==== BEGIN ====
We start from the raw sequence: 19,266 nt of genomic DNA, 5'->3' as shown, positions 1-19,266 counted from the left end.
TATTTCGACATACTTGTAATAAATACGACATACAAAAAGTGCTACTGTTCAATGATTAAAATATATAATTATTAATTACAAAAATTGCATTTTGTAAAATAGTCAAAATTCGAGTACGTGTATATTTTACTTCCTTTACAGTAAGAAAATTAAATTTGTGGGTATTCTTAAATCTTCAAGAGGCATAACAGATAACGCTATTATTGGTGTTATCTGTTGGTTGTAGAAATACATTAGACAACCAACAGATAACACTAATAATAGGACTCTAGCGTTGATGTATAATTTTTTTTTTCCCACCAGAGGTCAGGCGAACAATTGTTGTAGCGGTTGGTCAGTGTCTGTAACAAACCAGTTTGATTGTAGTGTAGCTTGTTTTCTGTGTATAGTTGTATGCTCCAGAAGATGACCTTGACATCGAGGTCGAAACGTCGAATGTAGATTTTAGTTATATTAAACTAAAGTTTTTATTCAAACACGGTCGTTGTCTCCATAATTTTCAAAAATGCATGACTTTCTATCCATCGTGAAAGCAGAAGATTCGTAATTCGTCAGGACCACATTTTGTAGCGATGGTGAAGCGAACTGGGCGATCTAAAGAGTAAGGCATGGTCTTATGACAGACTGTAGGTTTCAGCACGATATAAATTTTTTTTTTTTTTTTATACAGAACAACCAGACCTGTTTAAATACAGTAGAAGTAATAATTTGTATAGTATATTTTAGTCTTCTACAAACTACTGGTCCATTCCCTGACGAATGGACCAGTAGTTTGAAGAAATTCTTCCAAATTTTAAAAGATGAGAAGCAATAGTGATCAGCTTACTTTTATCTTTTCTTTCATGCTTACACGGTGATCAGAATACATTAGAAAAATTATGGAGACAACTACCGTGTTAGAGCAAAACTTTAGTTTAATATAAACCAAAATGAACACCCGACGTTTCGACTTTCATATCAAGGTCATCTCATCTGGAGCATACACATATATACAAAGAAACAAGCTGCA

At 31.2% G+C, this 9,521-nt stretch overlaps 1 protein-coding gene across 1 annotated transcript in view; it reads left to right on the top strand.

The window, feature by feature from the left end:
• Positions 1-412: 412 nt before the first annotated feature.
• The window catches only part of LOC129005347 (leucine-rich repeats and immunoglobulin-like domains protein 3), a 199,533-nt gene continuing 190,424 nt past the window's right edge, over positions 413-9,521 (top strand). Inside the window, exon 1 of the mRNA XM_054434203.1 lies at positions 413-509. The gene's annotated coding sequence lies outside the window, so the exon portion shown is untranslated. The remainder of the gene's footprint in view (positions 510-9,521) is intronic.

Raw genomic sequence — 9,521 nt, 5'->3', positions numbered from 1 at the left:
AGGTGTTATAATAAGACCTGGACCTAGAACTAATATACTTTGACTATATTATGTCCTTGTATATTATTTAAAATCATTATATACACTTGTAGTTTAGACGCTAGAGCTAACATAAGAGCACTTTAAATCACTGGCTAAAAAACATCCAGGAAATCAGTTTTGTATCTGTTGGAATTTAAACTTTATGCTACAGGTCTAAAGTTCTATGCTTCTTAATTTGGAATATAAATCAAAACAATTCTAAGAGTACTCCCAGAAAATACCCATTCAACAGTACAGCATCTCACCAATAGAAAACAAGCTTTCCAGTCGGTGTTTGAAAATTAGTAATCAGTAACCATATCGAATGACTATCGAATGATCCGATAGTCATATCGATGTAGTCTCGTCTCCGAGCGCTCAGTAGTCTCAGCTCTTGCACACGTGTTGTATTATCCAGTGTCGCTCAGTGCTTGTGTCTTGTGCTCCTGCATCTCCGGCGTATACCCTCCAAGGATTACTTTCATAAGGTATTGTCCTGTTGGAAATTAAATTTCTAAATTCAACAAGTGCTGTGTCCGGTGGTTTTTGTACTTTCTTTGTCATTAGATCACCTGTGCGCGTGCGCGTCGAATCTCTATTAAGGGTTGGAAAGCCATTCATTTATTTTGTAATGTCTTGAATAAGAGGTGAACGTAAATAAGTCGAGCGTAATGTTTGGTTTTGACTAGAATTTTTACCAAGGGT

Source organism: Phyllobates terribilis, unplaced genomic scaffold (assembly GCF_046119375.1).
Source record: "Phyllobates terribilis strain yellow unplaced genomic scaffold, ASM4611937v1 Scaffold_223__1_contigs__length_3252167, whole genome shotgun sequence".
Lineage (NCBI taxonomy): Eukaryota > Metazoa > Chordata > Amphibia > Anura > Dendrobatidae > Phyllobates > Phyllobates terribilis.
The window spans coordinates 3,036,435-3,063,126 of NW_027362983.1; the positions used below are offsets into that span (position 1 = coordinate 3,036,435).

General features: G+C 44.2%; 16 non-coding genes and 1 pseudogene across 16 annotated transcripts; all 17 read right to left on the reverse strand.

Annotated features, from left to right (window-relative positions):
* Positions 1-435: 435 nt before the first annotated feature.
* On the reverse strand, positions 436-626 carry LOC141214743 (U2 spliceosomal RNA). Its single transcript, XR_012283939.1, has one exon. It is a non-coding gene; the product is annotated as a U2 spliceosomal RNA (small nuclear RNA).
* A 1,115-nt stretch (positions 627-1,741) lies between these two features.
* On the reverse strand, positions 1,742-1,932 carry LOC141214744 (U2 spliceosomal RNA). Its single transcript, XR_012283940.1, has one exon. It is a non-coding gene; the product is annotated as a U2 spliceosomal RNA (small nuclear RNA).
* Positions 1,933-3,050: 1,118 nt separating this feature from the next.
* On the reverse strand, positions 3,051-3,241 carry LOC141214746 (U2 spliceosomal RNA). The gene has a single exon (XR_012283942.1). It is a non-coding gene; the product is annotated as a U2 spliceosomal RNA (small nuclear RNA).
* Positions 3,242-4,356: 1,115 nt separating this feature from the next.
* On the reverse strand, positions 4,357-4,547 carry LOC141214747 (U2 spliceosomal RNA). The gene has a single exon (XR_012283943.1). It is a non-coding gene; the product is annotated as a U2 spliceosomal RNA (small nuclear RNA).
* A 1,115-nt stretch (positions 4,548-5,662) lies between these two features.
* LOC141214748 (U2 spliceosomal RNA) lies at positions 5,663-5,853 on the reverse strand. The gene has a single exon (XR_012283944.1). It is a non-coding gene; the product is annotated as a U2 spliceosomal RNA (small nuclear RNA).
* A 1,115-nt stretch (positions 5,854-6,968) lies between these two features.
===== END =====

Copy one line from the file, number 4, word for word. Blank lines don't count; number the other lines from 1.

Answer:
The window, feature by feature from the left end: